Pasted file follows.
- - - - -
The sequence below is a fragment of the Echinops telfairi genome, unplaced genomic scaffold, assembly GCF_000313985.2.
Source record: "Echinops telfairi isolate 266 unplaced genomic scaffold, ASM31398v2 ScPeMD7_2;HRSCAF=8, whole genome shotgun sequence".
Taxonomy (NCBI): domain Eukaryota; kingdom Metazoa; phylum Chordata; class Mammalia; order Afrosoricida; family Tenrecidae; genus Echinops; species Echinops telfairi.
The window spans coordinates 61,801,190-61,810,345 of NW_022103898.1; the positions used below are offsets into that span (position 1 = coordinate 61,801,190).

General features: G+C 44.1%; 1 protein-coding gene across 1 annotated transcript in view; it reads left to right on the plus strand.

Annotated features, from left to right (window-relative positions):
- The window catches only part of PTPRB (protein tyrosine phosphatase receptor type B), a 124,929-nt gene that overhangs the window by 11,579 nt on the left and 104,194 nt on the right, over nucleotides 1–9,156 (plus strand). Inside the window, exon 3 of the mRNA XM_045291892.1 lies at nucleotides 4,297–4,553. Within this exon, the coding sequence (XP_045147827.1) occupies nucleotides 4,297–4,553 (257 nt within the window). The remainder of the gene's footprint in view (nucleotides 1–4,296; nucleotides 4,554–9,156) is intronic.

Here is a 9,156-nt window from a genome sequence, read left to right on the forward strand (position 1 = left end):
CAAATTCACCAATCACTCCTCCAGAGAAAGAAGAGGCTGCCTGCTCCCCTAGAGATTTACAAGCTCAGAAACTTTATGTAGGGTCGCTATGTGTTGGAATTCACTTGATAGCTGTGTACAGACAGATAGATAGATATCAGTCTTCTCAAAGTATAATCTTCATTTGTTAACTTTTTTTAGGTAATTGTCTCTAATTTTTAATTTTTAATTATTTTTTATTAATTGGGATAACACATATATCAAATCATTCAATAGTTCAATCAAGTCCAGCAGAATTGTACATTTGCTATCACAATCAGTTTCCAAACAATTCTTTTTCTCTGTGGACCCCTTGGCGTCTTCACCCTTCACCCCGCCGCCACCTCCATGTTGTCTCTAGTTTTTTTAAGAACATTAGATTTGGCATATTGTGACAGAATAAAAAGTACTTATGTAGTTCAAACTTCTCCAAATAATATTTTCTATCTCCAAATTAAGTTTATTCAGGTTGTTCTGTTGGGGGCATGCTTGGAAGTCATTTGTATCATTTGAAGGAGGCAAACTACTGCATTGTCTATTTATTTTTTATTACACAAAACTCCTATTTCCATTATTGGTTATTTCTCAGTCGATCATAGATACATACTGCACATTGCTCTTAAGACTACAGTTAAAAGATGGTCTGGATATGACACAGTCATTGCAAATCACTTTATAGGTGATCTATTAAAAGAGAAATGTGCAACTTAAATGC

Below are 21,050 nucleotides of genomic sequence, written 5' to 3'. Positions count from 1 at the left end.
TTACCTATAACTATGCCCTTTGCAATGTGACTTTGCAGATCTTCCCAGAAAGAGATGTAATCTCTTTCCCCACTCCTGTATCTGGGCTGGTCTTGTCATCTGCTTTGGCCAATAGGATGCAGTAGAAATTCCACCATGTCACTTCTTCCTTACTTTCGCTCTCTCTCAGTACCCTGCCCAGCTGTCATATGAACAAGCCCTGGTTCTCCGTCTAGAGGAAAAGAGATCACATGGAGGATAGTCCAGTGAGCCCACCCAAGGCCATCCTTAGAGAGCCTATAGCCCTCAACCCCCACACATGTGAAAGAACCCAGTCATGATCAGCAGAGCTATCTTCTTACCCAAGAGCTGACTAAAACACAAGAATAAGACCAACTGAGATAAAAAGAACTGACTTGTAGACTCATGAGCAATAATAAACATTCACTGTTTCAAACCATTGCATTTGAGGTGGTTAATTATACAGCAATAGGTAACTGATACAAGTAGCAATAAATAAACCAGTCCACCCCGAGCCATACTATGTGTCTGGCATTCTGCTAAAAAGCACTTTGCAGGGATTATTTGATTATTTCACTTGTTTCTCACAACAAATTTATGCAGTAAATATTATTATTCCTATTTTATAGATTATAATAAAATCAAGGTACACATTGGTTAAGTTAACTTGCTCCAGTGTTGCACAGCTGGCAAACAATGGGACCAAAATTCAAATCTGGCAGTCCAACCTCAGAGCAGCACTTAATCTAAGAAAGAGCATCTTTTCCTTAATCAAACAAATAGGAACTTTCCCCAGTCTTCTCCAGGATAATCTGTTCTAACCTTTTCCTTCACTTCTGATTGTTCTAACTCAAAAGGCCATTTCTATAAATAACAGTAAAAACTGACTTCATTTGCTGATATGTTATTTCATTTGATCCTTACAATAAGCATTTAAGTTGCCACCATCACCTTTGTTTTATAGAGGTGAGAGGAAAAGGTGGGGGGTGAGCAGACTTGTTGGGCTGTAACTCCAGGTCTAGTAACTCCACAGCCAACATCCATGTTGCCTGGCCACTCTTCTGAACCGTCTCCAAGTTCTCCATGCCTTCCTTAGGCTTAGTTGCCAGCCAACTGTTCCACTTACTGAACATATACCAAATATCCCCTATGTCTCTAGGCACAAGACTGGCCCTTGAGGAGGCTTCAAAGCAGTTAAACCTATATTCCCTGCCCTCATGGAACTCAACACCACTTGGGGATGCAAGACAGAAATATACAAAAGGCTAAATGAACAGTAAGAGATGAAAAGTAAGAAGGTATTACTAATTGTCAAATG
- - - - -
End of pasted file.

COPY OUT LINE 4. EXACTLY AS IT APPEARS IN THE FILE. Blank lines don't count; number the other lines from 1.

The window spans coordinates 61,801,190-61,810,345 of NW_022103898.1; the positions used below are offsets into that span (position 1 = coordinate 61,801,190).